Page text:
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Shaw and FeminismsOn Stage and Off$
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D. A. Hadfield and Jean Reynolds

Print publication date: 2013

Print ISBN-13: 9780813042435

Published to Florida Scholarship Online: May 2013

DOI: 10.5744/florida/9780813042435.001.0001

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PRINTED FROM FLORIDA SCHOLARSHIP ONLINE (www.florida.universitypressscholarship.com). (c) Copyright University Press of Florida, 2021. All Rights Reserved. An individual user may print out a PDF of a single chapter of a monograph in FLASO for personal use.date: 20 September 2021

Shaw and Cruelty

Shaw and Cruelty

Chapter:
(p.37) 2 Shaw and Cruelty
Source:
Shaw and Feminisms
Author(s):

Lawrence Switzky

Publisher:
University Press of Florida
DOI:10.5744/florida/9780813042435.003.0002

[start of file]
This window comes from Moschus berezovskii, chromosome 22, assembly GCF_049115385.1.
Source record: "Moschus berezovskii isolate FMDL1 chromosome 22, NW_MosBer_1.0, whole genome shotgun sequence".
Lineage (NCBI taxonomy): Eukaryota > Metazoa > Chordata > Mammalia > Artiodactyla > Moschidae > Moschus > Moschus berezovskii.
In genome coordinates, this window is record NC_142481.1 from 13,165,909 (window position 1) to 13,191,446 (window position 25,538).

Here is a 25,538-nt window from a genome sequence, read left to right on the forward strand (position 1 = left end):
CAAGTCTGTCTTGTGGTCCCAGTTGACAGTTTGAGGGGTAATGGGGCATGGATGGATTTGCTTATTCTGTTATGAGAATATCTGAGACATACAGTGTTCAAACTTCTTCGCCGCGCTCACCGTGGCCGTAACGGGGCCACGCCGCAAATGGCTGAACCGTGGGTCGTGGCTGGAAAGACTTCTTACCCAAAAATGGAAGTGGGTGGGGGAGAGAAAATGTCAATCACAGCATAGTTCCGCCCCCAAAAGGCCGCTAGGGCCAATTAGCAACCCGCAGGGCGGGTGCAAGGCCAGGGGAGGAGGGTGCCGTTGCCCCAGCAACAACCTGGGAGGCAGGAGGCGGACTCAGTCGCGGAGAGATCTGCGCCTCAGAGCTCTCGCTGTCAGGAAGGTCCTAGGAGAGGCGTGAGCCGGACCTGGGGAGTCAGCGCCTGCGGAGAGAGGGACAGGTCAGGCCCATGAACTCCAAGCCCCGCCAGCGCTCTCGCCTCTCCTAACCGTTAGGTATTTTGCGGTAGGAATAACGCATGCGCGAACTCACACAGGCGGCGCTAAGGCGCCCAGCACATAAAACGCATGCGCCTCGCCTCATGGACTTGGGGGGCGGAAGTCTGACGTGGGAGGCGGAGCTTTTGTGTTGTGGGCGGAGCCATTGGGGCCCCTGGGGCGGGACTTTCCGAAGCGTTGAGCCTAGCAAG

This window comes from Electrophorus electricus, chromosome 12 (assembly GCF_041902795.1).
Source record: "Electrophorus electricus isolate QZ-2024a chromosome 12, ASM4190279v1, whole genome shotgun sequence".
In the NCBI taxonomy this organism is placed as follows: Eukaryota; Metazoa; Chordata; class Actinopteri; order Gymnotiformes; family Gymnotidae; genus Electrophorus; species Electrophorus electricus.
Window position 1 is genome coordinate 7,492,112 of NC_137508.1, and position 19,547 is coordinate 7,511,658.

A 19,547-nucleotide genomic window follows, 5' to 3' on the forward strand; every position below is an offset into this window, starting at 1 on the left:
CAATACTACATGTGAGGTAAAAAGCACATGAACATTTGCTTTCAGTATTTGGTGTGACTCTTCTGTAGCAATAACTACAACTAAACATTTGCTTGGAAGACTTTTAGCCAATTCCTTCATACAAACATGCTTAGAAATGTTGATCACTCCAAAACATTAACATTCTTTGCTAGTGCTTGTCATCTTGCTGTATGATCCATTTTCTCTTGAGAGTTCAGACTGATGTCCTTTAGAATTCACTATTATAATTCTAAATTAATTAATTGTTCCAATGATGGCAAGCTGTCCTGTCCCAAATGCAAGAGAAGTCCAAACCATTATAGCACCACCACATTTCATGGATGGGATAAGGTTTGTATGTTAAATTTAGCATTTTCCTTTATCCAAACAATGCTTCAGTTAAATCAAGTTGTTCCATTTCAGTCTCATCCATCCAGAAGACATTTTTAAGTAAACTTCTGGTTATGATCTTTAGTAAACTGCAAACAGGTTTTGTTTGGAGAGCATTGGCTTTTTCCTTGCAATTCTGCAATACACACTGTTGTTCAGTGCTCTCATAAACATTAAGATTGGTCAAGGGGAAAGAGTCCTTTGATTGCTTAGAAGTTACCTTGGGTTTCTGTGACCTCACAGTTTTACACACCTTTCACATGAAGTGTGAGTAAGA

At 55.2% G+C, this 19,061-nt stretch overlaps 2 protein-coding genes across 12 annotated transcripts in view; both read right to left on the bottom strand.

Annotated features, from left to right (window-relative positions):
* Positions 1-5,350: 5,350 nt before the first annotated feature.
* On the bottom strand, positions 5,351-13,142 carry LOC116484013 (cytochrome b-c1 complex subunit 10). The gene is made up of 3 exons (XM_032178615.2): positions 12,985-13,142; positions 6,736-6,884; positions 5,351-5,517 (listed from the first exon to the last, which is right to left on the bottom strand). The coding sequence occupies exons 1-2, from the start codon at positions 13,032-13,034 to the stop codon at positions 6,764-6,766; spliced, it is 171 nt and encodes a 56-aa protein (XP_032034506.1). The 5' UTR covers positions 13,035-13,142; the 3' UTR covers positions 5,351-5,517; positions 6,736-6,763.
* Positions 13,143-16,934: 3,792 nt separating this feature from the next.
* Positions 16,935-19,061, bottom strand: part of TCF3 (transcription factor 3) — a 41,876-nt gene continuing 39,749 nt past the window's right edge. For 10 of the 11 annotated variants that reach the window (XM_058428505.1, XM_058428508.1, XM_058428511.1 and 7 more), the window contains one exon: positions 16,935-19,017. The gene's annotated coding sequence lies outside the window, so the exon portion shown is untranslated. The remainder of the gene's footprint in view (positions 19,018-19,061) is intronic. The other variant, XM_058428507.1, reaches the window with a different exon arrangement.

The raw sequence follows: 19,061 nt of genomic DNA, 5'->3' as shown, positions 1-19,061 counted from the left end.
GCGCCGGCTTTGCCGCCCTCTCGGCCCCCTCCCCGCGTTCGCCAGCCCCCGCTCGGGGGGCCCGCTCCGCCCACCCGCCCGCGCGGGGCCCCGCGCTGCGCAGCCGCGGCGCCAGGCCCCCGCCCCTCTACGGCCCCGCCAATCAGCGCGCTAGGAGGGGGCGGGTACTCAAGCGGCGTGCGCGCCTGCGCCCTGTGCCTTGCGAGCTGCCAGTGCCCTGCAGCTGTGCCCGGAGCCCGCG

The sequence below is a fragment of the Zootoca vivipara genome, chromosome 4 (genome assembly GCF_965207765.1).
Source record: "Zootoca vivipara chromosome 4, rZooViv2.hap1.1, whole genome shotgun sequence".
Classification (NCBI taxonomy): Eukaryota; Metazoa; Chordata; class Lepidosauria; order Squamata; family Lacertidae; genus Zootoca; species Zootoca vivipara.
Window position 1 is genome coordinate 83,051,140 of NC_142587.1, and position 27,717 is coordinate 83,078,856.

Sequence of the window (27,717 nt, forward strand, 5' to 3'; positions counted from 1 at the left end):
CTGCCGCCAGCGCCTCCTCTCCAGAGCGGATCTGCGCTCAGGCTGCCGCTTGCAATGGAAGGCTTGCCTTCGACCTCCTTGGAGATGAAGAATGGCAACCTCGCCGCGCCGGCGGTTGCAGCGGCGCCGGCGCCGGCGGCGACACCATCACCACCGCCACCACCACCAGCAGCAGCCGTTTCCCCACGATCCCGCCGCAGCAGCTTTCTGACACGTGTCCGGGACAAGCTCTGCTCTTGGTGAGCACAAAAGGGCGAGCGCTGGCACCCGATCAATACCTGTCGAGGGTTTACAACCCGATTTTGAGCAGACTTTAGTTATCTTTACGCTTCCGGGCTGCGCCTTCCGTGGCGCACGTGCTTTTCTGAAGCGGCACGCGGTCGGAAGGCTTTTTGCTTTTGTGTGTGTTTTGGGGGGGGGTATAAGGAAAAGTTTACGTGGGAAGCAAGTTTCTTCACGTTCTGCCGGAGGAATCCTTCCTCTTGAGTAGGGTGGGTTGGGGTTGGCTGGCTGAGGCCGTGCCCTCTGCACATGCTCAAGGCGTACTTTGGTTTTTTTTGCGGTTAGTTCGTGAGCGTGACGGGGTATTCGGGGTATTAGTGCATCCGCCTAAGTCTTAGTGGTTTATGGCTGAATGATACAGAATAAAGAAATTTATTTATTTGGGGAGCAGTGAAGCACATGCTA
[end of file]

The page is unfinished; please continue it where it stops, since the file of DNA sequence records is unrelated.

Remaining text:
Shaw maintained an ambivalent attitude about pain, viewing it both as gratuitous cruelty and a necessity for social change and progress. Shaw considered sensitivity to pain a feminine quality, deserving of both scorn and pity. Although he was a strong advocate for women's rights, he sometimes exhibited callous indifference to the suffering that women endured in their relationships with men. In this paper, Lawrence Switzky draws parallels between vivisection, Shaw's relationships with actual women, and the events depicted in Shaw's play The Philanderer.

Keywords:   Bernard Shaw, Drama, Theater, femininity, vivisection, pain, The Philanderer

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